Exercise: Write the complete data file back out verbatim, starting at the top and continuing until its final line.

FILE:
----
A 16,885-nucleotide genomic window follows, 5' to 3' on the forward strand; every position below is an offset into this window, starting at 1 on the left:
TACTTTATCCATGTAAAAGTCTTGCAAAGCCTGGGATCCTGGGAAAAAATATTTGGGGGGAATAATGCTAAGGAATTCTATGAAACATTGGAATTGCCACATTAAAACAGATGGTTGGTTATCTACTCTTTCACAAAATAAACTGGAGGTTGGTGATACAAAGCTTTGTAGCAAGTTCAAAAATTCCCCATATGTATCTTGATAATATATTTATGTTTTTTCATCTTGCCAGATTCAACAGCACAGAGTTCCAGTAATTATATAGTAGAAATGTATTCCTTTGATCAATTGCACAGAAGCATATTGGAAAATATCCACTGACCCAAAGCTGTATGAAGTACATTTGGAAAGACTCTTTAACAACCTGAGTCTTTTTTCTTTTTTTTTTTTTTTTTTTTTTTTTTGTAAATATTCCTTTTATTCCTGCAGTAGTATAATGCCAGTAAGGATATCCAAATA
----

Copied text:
A 16,885-nucleotide genomic window follows, 5' to 3' on the forward strand; every position below is an offset into this window, starting at 1 on the left:
TACTTTATCCATGTAAAAGTCTTGCAAAGCCTGGGATCCTGGGAAAAAATATTTGGGGGGAATAATGCTAAGGAATTCTATGAAACATTGGAATTGCCACATTAAAACAGATGGTTGGTTATCTACTCTTTCACAAAATAAACTGGAGGTTGGTGATACAAAGCTTTGTAGCAAGTTCAAAAATTCCCCATATGTATCTTGATAATATATTTATGTTTTTTCATCTTGCCAGATTCAACAGCACAGAGTTCCAGTAATTATATAGTAGAAATGTATTCCTTTGATCAATTGCACAGAAGCATATTGGAAAATATCCACTGACCCAAAGCTGTATGAAGTACATTTGGAAAGACTCTTTAACAACCTGAGTCTTTTTTCTTTTTTTTTTTTTTTTTTTTTTTTTTGTAAATATTCCTTTTATTCCTGCAGTAGTATAATGCCAGTAAGGATATCCAAATA